• Can students write in the voice of one of the nursing or medical students?  What would it be like to struggle in such a situation?  (See Doctor Doctress for sources)
  • How do students observe the current educational landscape in Philadelphia in terms of females attending as students and female leadership in these institutions?
  • What international populations are represented in these institutions today?

Care for Philadelphia’s disadvantaged women and children came under particular focus in the late 1800s, especially as European immigration dramatically increased in the City.  Philadelphia’s settlement house interest grew quickly, drawing upon the English examples in the mid-1880s. Local women (including Esther Kelly Bradford whose image is above) established several well-known such houses, including the Lighthouse  that was established in 1893 in the Kensington neighborhood.  The Episcopal Church and other denominations often contributed leadership and connections.  Some settlement houses are particularly important, such as the one where W. E. B. (1868-1963) and Nina Du Bois (1871-1950) lived on Lombard Street.  Many individuals, such as Mary Coles (1835-1920?) and Susan Wharton (1852-1928) opened their own housing efforts.  The Octavia House Association, mentioned in an earlier blog, carried on major efforts to assist women who found themselves in poor circumstances.  The Friends Neighborhood Guild, as did many of the other sites mentioned, focused particularly on immigrant families, especially women and children, and lasted well into the 1900s.  The Children’s Aid Society of Pennsylvania, located in Philadelphia, drew on New York City’s organization to assist poor youth, and was staffed by Philadelphia women. Philadelphia Society for Organizing Charitable Relief and Repressing Mendicancy established in 1879.  Women in Philadelphia looked outward into the difficulties that they saw around them and strived to remedy what they saw.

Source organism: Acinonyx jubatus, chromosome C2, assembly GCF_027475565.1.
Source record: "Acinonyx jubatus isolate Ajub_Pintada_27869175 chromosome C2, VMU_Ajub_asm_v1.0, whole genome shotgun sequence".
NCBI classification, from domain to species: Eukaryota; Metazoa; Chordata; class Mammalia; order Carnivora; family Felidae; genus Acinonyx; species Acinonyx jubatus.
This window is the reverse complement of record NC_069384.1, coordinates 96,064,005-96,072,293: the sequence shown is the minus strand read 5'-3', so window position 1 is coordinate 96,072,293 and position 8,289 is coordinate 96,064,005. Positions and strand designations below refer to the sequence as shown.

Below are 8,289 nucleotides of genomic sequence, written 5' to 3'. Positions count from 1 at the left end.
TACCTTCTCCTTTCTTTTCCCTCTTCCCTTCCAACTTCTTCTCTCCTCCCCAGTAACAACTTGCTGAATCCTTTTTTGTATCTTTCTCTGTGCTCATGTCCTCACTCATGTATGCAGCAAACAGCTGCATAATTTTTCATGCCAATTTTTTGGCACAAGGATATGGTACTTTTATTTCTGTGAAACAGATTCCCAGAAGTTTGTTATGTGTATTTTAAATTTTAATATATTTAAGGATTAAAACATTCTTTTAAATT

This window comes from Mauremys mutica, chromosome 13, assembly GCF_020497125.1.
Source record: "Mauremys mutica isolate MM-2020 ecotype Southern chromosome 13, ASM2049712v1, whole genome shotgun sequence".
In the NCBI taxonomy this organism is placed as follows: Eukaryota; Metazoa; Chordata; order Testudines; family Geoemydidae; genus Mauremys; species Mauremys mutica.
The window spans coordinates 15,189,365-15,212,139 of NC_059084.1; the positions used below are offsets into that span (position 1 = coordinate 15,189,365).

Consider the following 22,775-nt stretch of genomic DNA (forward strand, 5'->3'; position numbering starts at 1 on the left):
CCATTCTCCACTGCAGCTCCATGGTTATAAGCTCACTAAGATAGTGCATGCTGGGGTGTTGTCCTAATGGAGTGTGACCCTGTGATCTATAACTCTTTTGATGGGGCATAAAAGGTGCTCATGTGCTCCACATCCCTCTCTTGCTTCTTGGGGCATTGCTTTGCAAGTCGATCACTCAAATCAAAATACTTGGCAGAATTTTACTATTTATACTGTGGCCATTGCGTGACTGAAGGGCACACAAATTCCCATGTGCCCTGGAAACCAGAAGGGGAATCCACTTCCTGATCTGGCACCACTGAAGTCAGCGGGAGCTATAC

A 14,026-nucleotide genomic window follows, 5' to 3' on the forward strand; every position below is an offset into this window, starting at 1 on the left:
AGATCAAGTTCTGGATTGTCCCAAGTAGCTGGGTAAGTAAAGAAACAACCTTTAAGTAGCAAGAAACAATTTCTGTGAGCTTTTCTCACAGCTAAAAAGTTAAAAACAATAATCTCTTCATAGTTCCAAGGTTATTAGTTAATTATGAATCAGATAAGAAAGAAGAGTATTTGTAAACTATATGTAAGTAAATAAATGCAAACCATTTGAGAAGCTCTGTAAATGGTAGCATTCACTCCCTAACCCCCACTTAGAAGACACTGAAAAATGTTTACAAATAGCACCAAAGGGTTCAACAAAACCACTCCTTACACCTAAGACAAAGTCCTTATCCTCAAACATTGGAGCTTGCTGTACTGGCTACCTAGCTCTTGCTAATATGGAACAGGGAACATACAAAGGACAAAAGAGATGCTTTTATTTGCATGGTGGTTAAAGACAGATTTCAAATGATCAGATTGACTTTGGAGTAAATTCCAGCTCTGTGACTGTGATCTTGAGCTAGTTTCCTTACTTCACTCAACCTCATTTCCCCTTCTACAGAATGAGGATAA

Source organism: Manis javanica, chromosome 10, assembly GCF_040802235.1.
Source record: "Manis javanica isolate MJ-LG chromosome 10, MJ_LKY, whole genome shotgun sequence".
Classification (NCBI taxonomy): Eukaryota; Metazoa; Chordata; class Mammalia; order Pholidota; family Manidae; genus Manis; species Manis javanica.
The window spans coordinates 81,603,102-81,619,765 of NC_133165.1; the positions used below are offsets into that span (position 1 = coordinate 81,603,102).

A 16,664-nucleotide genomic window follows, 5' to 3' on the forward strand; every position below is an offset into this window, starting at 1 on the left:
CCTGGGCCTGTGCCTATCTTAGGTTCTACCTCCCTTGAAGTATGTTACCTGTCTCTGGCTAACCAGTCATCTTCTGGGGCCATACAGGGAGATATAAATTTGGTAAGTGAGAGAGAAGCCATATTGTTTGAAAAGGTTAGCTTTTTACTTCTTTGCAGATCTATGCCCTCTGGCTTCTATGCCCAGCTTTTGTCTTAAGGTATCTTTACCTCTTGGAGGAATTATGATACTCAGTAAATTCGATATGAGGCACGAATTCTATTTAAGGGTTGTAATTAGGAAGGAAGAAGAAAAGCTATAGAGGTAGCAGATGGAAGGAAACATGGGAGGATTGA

• What organizations in Philadelphia currently assist disadvantaged populations, especially women and children?
  • Students might research the new Hub of Hope that has developed under leadership from the City and organizations such as Project HOME

If we took a broader look at other types of advocacy and activism that were occurring across Philadelphia during this period, we would notice how frequently women overlapped in their interests and concerns, as well as so many new areas where women became visible.  These shifts occurred across racial lines, as well.  Nannie Helen Burroughs (1883-1961) became associate editor of The Christian Banner  while Sara Louisa Oberholtzer (1841-1930) was another writer and temperance advocate and Gertrude E. H. Bustill Mossell (1855-1948) wrote against discrimination against African American women.

  • Students may discover organizations in Philadelphia where women of color and women with international background are leaders now
  • Where does the Black Lives Matter movement fit within this history?
  • Students may be especially interested in interviewing female members of Global Philadelphia Association who lead in advocacy activities.